Be carefull coz you can blow your speakers. Normally if the record is perfect with no clicks, pops, you don't need rumbe filter. Also turntable should not be too close to speakers. I recommend to listen to analogue at reasonable volume levels before it starts to rumble.
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Ahh, the rumble. I told my dealer I had a rumble problem and he looked at me suspiciously. It did sound rather strange...
What I don't quite understand is why you would crank up the volume twice as high as your normal listening level and then notice the problem (unless I misinterpreted your post, but it seems to plainly state just that). I think a more important question is: do you have that same problem at the normal listening level? Even without rumble, if you crank up any system to twice the normal level, there will be a significant woofer excursion. There has to be to generate a much higher SPL.
There is a mixing of terms here.
Wow actually refers to longer term speed variations in the turntable. Flutter is short term speed variations. Neither has anything to do with what you're experiencing.
Rumble used to be the term used to describe noise contributed by the mechanics of the turntable - bearing/ motor noise etc.
Excessive woofer movement is often caused by low frequency feedback to the turntable (acoustically generated or footfalls etc) or warp induced low frequency signals being picked up by the cartridge. Since you have a wall shelf I suspect the latter.
Often these signals will be accentuated by a mismatched cartridge resonant frequency - ie if cartridge resonance occurs too low (below say 7Hz) this can emphasize these low frequency problems.
A heavier cartridge will lower the resonant frequency. A higher cartridge compliance (all else equal) will also reduce the resonant frequency.
Some cartridges just seem to be more susceptible to this issue, perhaps due to poor damping?
Not that it helps you, but I simply haven't had this issue at all for the last 20 odd years I've been using Graham unipivots.
It would be preferable to find the source of the issue rather than apply a bandaid like a low frequency filter. Not only does the latter add another device into the signal path but not dealing with a resonance problem may have other tracking and sonic compromises.
What would you suggest in situations where the tonearm/cartridge match looks perfect on paper, but the woofer pumping continues? I have a VPI Classic with a Lyra Delos and I still experience excessive woofer movement. The Classic stands on a 4-inch thick maple block, which in turn rests on Isoblocks. The rack stands on four heavy concrete squares and there are a few more in the rack to add mass. Granted, the turntable is between the speakers, and only a few feet away from one of them, but this is the limitation I have in the placement and it cannot be altered.
I'm just curious what your advice would be in situations where there is no apparent mismatch between the arm and the cart, you can't experiment with placement and you've done nearly everything possible to address resonance short of moving to a different apartment or spending $$$ on a state-of-the-art rack or replacing the analog front.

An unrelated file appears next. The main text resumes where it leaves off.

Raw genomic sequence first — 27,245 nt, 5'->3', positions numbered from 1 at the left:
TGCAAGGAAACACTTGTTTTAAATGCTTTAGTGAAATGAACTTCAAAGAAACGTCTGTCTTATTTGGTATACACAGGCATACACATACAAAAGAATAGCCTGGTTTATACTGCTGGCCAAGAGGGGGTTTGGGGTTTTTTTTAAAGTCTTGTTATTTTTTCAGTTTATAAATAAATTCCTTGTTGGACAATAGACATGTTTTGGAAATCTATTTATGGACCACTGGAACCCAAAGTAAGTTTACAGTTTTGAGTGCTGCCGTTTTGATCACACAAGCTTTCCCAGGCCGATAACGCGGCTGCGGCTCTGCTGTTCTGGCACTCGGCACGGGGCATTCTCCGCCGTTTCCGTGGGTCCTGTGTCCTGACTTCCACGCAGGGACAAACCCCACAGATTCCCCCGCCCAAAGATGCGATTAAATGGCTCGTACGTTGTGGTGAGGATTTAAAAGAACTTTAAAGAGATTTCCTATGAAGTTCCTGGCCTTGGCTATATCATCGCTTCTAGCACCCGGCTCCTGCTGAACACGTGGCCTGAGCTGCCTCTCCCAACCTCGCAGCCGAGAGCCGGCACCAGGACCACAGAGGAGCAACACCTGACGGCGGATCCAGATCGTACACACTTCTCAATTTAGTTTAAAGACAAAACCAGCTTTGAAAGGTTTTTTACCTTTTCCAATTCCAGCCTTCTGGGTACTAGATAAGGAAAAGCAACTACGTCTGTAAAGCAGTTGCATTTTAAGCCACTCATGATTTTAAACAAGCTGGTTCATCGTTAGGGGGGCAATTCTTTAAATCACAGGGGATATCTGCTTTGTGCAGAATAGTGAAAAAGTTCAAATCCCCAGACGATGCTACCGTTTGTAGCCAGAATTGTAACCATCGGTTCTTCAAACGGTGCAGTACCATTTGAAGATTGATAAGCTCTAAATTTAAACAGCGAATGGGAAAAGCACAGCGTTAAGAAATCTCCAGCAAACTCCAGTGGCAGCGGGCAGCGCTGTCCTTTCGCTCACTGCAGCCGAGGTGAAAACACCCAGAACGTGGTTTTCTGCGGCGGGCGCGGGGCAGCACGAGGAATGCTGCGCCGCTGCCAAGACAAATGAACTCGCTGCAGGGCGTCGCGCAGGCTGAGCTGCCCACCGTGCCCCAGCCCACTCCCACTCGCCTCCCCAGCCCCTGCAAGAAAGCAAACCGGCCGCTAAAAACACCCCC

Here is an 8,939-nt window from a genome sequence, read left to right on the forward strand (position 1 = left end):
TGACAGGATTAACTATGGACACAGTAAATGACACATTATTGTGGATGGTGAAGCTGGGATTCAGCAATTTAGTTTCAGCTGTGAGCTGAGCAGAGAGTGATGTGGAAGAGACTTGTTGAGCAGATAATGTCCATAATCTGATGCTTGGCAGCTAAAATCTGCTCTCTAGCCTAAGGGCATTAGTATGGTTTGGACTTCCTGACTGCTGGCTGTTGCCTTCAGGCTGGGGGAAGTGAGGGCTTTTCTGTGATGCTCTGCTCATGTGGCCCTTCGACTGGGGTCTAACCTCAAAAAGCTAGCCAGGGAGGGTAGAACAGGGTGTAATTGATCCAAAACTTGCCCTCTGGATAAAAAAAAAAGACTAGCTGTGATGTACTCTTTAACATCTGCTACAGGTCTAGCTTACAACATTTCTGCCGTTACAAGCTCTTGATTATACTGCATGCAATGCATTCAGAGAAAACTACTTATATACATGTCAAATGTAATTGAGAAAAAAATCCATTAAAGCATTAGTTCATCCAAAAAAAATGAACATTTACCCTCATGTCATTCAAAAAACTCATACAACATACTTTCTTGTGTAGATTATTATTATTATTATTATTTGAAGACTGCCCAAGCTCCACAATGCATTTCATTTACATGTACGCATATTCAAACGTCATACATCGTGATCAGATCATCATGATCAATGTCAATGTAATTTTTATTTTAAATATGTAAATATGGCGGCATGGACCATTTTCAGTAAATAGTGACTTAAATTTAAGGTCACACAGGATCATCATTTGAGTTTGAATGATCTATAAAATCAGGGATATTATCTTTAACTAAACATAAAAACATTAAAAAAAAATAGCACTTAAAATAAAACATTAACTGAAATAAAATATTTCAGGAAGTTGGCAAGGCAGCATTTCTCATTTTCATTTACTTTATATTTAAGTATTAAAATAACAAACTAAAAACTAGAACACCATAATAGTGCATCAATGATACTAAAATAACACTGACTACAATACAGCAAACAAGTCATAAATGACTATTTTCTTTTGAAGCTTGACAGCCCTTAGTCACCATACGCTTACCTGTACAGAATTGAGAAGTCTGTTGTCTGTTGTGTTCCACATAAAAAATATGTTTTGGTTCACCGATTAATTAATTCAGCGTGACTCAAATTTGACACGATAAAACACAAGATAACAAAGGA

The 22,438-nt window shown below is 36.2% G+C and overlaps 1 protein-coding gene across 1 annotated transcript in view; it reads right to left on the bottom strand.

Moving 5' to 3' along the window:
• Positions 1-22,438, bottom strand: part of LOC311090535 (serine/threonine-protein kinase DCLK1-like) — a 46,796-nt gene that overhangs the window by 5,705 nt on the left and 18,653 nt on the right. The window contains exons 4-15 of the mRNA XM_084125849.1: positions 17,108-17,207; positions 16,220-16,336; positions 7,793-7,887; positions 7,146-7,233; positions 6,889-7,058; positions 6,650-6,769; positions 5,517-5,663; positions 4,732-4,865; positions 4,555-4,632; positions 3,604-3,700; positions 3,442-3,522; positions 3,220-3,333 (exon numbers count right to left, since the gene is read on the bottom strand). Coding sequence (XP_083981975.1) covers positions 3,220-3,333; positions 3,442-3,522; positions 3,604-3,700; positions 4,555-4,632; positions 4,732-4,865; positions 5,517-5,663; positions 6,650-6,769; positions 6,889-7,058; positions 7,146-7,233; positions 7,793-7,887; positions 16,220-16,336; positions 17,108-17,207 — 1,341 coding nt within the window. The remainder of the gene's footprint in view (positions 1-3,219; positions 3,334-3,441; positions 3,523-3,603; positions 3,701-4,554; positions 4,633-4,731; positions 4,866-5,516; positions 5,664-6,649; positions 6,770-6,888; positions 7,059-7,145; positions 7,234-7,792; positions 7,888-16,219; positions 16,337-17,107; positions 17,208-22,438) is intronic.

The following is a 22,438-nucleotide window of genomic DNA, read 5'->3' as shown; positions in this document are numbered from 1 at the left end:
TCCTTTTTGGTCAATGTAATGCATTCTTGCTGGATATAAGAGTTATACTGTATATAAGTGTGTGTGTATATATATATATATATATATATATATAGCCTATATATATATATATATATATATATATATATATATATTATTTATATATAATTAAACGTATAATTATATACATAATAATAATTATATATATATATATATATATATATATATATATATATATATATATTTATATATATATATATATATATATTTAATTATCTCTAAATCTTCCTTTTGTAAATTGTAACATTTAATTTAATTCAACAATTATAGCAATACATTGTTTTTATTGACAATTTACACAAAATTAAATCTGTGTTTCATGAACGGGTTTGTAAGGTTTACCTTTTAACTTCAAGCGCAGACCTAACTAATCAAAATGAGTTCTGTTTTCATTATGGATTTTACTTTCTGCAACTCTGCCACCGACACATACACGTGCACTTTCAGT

Actusreus, I don't have any personal experience with Lyra cartridges. I did notice in looking at the specs of the Delos that the compliance is quoted as "12 x 10-6cm/dyne at 100Hz", indicating that the compliance would be considerably higher at the cartridge resonant frequency - but this in itself shouldn't push the resonant frequency too low with a typical medium mass arm. It's actually difficult to get a really bad match. Even the highish compliance (for an MC) AT PTG-II posed no issues for me in the medium+ mass Phantom - though, anecdotally, any issues I've had in the past with other arms were with higher compliance cartridges.
I have read that Lyra cartridges are demanding and put a lot of energy back into arms. What you are getting may be the combination of the Delos' slightly higher compliance (= lower resonant freq), strong transmission of energy and the perhaps the VPI arm is not ideally coping with this. Have you played with the oil damping on the VPI?
Assessing the resonant behavior with a test record can help you see what you're dealing with. I've found there can be a marked difference between what the specs suggest and practical results.
Actusreus, you're finally on the right track with the damping fluid. As some have mentioned before, your problem is not an issue of wow, flutter, or rumble. Rumble comes from noise from the motor (usually an old style idler drive turntable) getting picked up by the cartridge. Your problem is most likely a mismatch in cartridge compliance and effective mass of the tonearm, which causes the woofers to visually "pump" at a very low (e.g., 10-13 Hz). Damping fluid can lower the amplitude of the resonant peak. Increasing your tonearm's effective mass can lower the frequency to where it has less audible effect and improves cartridge tracking.
Here is the cartridge/arm compatibility for the Ortofon MC-3 Turbo. Its compliance is 13 and cartridge weighs a very light 4.1 g. The Pro-Ject Xpression tonearm has a low effective mass of 8.7 g. This puts the resonant peak at 12 Hz and close to 13, which is outside the ideal of 10 Hz. If you could add 3-5 g to your arm's effective mass (which you could do with a headshell weight), this would push the resonant frequency down to the 10-11 Hz range which is near ideal. According to the Xpression's specifications, the stock tonearm counterweight can accommodate cartridges weighing from 7-12 g and there's an optional counterweight for lighter cartridges of 4-7 g. As you can see, you have one of the lightest cartridges on the market. Did you switch to the other counterbalance to accommodate it?